Biteback News

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The Biteback news details ground and aerial baiting efforts and baiting services to control wild dogs in the SA Arid Lands.

Biteback Webinar

The final Biteback Webinar for 2022 was held on 22 November and is now available to watch online.

Presentations were by Paul Meek, who has 30 years’ experience in wild dog management and is currently the Project Leader for the Centre for Invasive Species Solutions (CISS) and works in the Vertebrate Pest Research Unit for the NSW Department of Primary Industries.

Dr Meek shared information about the Western Tracks Project, where a number of wild dogs were tracked through the landscape in Western NSW. He also shared the results of a wild dog research project conducted at Moomba and included some DNA research and trials of emerging trapping technology.

Both presentations offered some valuable information about how wild dogs traverse a baited landscape in an arid zone that is very similar to our region (inside the fence), the intricate genetic connections between dingo populations across vast distances (north of the dog fence) and reviewed trapping innovation currently being trialled in Australia.

A recording of the webinar is available on our website at

If you missed any past Biteback Webinars, you can watch the recordings here

Autumn 2023 Injection Service proposed dates

Proposed dates have been scheduled for the autumn 2023 injection services. Invitations and reminders will land in your email inbox 4-6 weeks before the service dates. If you do not receive your invitation before the start of March 2023, please contact our office.

  • North Flinders/Marree: 20-23 March
  • Gawler Ranges: 5-6 April
  • Kingoonya/Gawler Ranges: 10-13 April
  • North East Pastoral: 17-20 April

Inside Fence Ground Baiting (2022 Calendar Year)

The graph below shows the total number of baits landholders inside the dog fence in the SA Arid Lands region placed in the past six seasons. It also shows the total amount of baits required for landholders to meet the proactive baiting requirements of one bait per 1km of vehicle track in spring and again in autumn.

The data shows that the number of baits distributed inside the dog fence in spring 2022 decreased by 6785 baits from the baiting round in autumn 2022. While that number is 2820 baits more than the previous spring baiting period, there is still a long way to go to meet the proactive baiting level of 71,983 baits inside the fence in spring and autumn annually. Please continue to work towards the proactive amount required for your property. Broad scale wild dog baiting also helps to control fox numbers.

The proactive baiting level is now mandatory for all properties inside the dog fence within the pastoral zone. It’s also important to recognise that it is a precautionary control measure that must be completed even without any sign of wild dog activity on your property. This will help to ensure activity is supressed before impacts to stock and wildlife occur.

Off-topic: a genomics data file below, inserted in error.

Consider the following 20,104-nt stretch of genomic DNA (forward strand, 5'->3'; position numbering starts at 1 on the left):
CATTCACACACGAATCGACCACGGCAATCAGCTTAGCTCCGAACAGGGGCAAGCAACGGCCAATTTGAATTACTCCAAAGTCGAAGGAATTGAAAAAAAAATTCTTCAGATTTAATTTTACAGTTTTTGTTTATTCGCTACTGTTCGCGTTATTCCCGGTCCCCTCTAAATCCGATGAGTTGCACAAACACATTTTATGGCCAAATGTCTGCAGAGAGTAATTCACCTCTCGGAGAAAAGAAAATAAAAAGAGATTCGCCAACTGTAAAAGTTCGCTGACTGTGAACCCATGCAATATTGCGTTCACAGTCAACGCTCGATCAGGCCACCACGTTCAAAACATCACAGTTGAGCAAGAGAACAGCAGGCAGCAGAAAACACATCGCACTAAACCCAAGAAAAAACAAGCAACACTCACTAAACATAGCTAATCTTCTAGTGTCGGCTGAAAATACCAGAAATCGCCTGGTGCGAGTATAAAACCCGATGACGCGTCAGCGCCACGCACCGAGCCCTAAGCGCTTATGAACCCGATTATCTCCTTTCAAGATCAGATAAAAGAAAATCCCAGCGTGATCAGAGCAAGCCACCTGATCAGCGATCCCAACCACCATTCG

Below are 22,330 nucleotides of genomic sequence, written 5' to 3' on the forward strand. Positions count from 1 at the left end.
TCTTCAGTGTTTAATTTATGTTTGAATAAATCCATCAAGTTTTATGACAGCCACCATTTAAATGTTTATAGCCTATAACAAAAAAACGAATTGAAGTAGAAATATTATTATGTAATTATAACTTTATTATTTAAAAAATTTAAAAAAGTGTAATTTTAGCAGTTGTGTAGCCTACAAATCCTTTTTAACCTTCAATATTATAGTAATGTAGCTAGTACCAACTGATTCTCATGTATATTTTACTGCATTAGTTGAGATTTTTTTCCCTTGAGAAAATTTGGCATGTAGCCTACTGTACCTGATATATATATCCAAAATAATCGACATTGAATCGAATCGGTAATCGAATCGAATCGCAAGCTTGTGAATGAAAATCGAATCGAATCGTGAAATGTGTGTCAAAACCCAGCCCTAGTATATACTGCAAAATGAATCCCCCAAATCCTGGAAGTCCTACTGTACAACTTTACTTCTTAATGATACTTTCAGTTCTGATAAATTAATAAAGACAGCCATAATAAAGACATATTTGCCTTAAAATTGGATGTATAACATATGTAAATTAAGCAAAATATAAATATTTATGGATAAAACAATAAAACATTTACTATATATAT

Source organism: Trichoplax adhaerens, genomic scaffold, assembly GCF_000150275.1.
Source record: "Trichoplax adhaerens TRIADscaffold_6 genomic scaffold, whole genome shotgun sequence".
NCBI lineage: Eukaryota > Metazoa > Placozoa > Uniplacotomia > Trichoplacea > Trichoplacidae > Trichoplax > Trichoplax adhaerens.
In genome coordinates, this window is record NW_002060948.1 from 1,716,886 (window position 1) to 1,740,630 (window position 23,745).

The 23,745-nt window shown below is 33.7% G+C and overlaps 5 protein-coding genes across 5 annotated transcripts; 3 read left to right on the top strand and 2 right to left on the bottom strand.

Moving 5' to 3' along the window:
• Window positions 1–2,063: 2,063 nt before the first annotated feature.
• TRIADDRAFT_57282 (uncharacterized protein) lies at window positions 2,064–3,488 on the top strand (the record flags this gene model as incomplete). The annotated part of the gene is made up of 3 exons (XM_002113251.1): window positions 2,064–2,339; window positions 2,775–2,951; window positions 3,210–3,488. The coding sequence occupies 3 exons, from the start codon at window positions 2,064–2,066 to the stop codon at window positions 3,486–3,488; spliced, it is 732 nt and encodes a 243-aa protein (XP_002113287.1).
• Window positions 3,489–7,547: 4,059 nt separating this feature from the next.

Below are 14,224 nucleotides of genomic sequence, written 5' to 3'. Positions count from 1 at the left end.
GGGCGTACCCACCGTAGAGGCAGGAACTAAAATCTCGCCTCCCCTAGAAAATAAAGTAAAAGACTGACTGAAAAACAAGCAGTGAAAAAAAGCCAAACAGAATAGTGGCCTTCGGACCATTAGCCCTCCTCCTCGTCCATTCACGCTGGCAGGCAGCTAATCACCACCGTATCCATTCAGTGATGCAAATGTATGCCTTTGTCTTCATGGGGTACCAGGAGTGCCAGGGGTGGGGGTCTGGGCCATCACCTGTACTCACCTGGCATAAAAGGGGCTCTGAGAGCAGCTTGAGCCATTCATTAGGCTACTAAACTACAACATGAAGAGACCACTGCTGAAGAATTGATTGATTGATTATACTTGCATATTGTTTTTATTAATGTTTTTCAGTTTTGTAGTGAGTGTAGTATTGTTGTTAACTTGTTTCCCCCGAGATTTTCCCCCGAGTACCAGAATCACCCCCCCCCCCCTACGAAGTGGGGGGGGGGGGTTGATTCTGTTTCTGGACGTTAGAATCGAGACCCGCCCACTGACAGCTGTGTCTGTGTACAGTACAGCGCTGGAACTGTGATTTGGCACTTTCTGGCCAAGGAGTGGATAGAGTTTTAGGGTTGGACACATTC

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Monitoring of wild dog activity and impacts

This graph shows the number of wild dogs shot, trapped and seen live by landholders and professional trappers inside the Dog Fence for the past three calendar years. It also includes the number of stock killed in the same period.

We believe the reduction in 2020, 2021 and 2022 is due to a combination of drought, dog control efforts by landholders (baiting, trapping and shooting) and by government departments (professional trappers and aerial baiting). To access professional trappers on your property, you will first need to meet the proactive baiting level.

Improved rainfall is expected to result in increased wild dog numbers and therefore a better chance of survival to adulthood and breeding. Continued dog control through baiting, shooting, trapping and reporting will enable low wild dogs numbers to be maintained for a longer period.

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These results rely on reporting via maps or wild dog scan, so please continue to report.

The autumn 2023 paper maps will be posted in February. Please return any spring 2022 or older maps when you receive the new one. A blank map or a report of no dog activity in the app is still good data for us. Please contact the Biteback officer if you need help reporting no dog activity using the Wild Dog Scan app.

Aerial Baiting

An emergency aerial baiting program was implemented by PIRSA in March 2022 in response to a flood event that damaged sections of the Dog Fence. A total of 32,370 baits were distributed across 24 properties in the proximity of the damage.

The SAAL Landscape Board also completed an Aerial Baiting program in June 2022, distributing 21,968 baits across 40 properties. It focused around lake edges in areas inaccessible to landholders to build a barrier along common areas dogs use to travel.

PIRSA will conduct two further aerial baiting programs in January and March 2023, targeting areas where land managers and professional trappers have reported wild dog activity in the past six months.

A follow up program will be provided by SAAL Board in May 2023. This will target hot spot areas based on wild dogs reported in the early new year and known corridors used by travelling wild dogs.

Outside fence Ground Baiting (2022/23 Financial Year)

This graph shows the number of baits laid by landholders outside the Dog Fence for the past four financial years. These properties are not required to undertake dog control unless they have land within the 35km Buffer Zone immediately north of the dog fence. They are also restricted to one bait per 2km2. Injection services are only offered in spring for landholders that request it due to high wild dog stock impacts. No properties received baits north of the Dog Fence during the 2022 spring baiting period.

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